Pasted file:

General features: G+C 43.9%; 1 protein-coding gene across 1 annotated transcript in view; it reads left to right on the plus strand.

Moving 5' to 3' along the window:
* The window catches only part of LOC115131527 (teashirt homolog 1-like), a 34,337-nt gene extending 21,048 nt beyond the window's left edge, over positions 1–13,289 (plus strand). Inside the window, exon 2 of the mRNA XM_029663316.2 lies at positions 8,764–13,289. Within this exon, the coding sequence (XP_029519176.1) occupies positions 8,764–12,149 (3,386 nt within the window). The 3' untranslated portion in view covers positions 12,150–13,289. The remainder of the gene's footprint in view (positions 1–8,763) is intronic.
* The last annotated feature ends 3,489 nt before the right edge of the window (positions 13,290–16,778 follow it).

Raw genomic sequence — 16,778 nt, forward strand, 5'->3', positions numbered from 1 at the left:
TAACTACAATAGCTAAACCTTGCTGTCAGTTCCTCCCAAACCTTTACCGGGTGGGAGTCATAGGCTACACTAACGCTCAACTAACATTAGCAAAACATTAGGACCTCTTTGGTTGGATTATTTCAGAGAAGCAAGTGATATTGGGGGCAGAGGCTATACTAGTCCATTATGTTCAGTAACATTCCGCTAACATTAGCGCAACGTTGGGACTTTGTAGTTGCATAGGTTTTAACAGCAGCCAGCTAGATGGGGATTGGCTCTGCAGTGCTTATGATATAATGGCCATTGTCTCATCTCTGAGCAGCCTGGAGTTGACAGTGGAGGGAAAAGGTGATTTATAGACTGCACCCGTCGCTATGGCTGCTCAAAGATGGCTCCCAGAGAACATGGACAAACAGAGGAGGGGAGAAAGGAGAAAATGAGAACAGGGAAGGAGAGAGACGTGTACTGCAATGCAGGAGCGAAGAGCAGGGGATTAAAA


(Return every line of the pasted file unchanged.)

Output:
General features: G+C 43.9%; 1 protein-coding gene across 1 annotated transcript in view; it reads left to right on the plus strand.

Moving 5' to 3' along the window:
* The window catches only part of LOC115131527 (teashirt homolog 1-like), a 34,337-nt gene extending 21,048 nt beyond the window's left edge, over positions 1–13,289 (plus strand). Inside the window, exon 2 of the mRNA XM_029663316.2 lies at positions 8,764–13,289. Within this exon, the coding sequence (XP_029519176.1) occupies positions 8,764–12,149 (3,386 nt within the window). The 3' untranslated portion in view covers positions 12,150–13,289. The remainder of the gene's footprint in view (positions 1–8,763) is intronic.
* The last annotated feature ends 3,489 nt before the right edge of the window (positions 13,290–16,778 follow it).

Raw genomic sequence — 16,778 nt, forward strand, 5'->3', positions numbered from 1 at the left:
TAACTACAATAGCTAAACCTTGCTGTCAGTTCCTCCCAAACCTTTACCGGGTGGGAGTCATAGGCTACACTAACGCTCAACTAACATTAGCAAAACATTAGGACCTCTTTGGTTGGATTATTTCAGAGAAGCAAGTGATATTGGGGGCAGAGGCTATACTAGTCCATTATGTTCAGTAACATTCCGCTAACATTAGCGCAACGTTGGGACTTTGTAGTTGCATAGGTTTTAACAGCAGCCAGCTAGATGGGGATTGGCTCTGCAGTGCTTATGATATAATGGCCATTGTCTCATCTCTGAGCAGCCTGGAGTTGACAGTGGAGGGAAAAGGTGATTTATAGACTGCACCCGTCGCTATGGCTGCTCAAAGATGGCTCCCAGAGAACATGGACAAACAGAGGAGGGGAGAAAGGAGAAAATGAGAACAGGGAAGGAGAGAGACGTGTACTGCAATGCAGGAGCGAAGAGCAGGGGATTAAAA